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Harefuah. 2014 Oct;153(10):613-6, 623.

[Truth telling to patients--A discussion of Jewish sources (corrected)].

[Article in Hebrew]

Erratum in

  • Harefuah. 2015 Mar;154(3):209.


Defining truth and truth-telling to patients are central topics in philosophy, law, and psychology, with many implications in medicine. In the last hundred years, with the transition from paternalistic medicine to a system in which the patient's autonomy is emphasized, the decision on the quantity and quality of medical information to be disclosed to the patient has become more complicated and requires careful consideration and special sensitivity on the part of the doctor. The Israeli Patients' Rights Act (1996] established guidelines for medical staff about telltting the truth to patients with occasional special authority delegated to the doctor to decide for the benefit of the patient at his discretion and with the approval of the institutional ethics committee, but in practice there are difficulties in implementing the Law. This article reviews a selection of sources from Jewish tradition throughout the ages that deal with truthtelling or concealing the truth in medical contexts and other contexts. Sources are drawn from the Bible, Mishna-Talmud, and halachic Literature, from which.conclusions can be drawn regarding this issue. In our opinion, these sources yield messages and values that are also relevant to the modern medical world. This is especially true in a multi-cultural environment such as Israel that requires the physician to consider the patient's background and to communicate information in accordance with his/her will, in an efficient and sensitive manner.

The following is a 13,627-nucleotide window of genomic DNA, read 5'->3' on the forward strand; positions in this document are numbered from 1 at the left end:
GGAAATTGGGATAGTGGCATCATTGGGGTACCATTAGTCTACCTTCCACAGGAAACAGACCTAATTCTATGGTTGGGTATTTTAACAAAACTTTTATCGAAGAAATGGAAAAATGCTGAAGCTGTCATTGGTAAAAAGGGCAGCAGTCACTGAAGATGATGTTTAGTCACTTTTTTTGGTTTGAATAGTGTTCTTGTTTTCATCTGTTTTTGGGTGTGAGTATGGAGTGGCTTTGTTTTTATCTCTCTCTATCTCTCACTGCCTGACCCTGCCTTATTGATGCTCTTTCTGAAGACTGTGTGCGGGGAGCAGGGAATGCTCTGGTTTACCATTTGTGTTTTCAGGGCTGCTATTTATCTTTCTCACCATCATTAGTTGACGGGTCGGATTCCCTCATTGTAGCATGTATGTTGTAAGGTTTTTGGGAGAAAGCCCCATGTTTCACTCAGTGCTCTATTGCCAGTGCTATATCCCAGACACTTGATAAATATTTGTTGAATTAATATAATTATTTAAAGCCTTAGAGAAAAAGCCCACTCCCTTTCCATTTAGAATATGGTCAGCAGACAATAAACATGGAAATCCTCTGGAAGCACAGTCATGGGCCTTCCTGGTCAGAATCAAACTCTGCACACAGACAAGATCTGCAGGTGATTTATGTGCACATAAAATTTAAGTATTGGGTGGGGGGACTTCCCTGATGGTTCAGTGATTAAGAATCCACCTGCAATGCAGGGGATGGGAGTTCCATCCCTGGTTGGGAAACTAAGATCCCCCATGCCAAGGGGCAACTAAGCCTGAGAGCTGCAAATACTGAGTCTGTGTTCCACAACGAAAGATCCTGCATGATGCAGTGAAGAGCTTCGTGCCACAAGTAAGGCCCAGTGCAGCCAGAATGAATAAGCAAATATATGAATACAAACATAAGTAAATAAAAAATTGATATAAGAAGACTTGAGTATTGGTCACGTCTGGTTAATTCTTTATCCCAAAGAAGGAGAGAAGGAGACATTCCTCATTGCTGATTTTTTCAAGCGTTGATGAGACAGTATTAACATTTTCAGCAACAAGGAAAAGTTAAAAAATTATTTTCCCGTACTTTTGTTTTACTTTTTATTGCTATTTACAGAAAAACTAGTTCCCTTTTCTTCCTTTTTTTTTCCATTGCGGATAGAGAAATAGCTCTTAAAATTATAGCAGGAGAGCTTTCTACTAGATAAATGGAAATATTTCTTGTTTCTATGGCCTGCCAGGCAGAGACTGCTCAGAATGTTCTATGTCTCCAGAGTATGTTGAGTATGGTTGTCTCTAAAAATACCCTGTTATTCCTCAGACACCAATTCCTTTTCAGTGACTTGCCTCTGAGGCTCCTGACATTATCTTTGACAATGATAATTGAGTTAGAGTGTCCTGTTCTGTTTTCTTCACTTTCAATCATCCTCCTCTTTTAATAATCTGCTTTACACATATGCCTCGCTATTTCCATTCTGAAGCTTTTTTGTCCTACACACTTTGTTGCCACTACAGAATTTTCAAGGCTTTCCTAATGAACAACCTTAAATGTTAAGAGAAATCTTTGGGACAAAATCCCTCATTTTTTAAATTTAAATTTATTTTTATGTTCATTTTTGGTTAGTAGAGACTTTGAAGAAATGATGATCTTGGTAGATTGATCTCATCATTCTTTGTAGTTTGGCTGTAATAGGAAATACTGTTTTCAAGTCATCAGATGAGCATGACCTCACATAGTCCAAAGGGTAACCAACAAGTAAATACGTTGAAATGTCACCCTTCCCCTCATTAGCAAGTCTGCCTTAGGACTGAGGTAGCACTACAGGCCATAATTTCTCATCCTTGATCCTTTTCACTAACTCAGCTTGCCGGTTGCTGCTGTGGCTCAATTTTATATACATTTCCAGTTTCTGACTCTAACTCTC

[Indexed for MEDLINE]

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